Ain't No Mountain High Enough for Valerie Simpson — Even Chicago on Broadway
Simpson, the Grammy-nominated songwriter behind many Motown hits, makes her Broadway debut.
With her husband, the late Nickolas Ashford, singer-songwriter Valerie Simpson is responsible for a series of hits that defined a generation. "Ain't No Mountain High Enough," "Reach Out and Touch (Somebody's Hand)," "Ain't Nothing Like the Real Thing," and "I'm Every Woman" were written by Ashford and Simpson, and their lyrics have permeated modern culture.
At this point in her legendary career, Simpson has nothing to prove. And yet, she's currently scaling a new mountain: Broadway. Through April 21, she can be seen having the time of her life as Mama Morton in Chicago. Simpson didn't know what to expect in her Broadway debut, but she's pinching herself every night.
This interview has been condensed and edited for clarity.
Were you looking to do a Broadway show when you got cast?
Absolutely not! It was certainly not on my radar. I happened to be at a party at Clive Davis's home, with a drink in my hand, and he comes over to me and says, "Val, I was expecting Alicia Keys to come and sing, but she's not going to be able to make it. Can you get up and do something?" So I went to the piano and mused a little bit, and played our song "Ain't Nothing Like the Real Thing" into "Ain't No Mountain High Enough."
After I'm finished, this guy comes over to me and says, "That was amazing, I could really see you in my play." So I say, "What is your play?" And he goes Chicago. It was Barry Weissler, the producer. I had no idea. I don't know that world.
How did you react to that?
I thought it was far-fetched, really. I mentioned it to a couple of people and they said why don't you at least try for it? It took me a month and a half to call him back. I went for an audition and I got the part. But it wasn't in my trajectory at all. We have four songs in Motown the Musical and one in The Bodyguard. The songs I could see on Broadway. Me? No. I have to pinch myself every night because I have no idea how I got here. It happened so fast.
Are you having a good time?
I love it. I'm really enjoying it. It's harder work than I thought, that's for doggone sure. I'm so used to being in control of things, of being able to go at my own pace. This is like life sped up. They talk faster. Everything moves quickly. You've got to remember where you are onstage or you'll get run over. Being Mama Morton is fun. I've never had the opportunity to be the keeper of the keys.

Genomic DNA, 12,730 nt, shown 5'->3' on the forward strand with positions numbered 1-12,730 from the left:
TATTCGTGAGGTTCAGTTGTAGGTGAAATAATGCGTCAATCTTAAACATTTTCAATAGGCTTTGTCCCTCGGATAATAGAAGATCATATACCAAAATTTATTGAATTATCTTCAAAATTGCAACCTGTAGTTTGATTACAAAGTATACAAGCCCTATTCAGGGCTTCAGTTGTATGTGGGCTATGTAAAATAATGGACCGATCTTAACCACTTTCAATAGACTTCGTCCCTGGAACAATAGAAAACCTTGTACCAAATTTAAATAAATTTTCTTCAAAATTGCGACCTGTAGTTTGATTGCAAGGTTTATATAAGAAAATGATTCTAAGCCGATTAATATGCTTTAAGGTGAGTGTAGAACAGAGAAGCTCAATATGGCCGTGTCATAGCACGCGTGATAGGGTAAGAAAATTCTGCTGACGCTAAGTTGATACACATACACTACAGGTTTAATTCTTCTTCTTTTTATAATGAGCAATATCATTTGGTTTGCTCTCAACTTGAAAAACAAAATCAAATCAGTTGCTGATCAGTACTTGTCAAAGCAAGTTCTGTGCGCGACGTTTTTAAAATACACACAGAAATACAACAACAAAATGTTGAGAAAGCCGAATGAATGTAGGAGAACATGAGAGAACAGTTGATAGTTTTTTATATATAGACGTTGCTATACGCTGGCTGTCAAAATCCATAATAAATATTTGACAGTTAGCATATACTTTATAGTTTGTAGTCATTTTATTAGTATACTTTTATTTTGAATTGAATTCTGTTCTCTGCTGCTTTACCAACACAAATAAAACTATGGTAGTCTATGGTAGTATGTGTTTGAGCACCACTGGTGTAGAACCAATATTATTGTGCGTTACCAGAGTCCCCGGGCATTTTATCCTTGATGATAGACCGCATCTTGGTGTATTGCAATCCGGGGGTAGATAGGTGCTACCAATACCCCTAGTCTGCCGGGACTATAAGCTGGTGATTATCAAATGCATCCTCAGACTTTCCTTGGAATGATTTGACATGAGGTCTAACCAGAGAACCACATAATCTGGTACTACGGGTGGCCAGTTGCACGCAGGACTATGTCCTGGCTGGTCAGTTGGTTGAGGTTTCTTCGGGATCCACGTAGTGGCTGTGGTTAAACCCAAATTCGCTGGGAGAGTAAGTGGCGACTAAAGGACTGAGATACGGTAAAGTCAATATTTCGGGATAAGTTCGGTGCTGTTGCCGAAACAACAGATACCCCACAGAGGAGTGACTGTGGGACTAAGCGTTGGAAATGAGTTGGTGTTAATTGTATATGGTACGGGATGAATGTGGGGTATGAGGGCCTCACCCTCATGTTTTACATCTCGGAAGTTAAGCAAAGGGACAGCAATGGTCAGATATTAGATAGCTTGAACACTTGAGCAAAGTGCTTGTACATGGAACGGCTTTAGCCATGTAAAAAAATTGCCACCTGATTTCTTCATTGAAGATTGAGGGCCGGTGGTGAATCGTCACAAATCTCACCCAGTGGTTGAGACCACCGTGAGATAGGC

You mentioned your songs in Motown the Musical. What was the real Motown like?
Working with Motown was like a songwriter's dream. To have that many great artists available to you allowed you to have the best vehicle to carry a good song beyond a three-month hit period. Berry Gordy was really good about re-recording songs after they were hits to give them that longevity. I think that's part of the reason why so many have lasted such a long time. "Ain't No Mountain" is now 50 years old, which is pretty amazing. I didn't anticipate that when we were writing it.
And we still hear that song everywhere.
That song is more than what it appears to be. It's an empowering song about overcoming. When people hear it, they relate to it according to their own lives, and that gives it even more strength. But its success is about more than just the song. It's the great artist who sings it. People say, "Why didn't you sing it yourself?" We didn't have the voices or the notoriety to make that song become what it has become. All of the components were there.
What's on your iPod right now?
My taste is very diverse. I listen to everything from the current pop hits to opera to gospel to jazz. The best of all genres will give you something. I just try to go for whoever's No. 1 in any genre, and if you listen to that, you'll get a treat.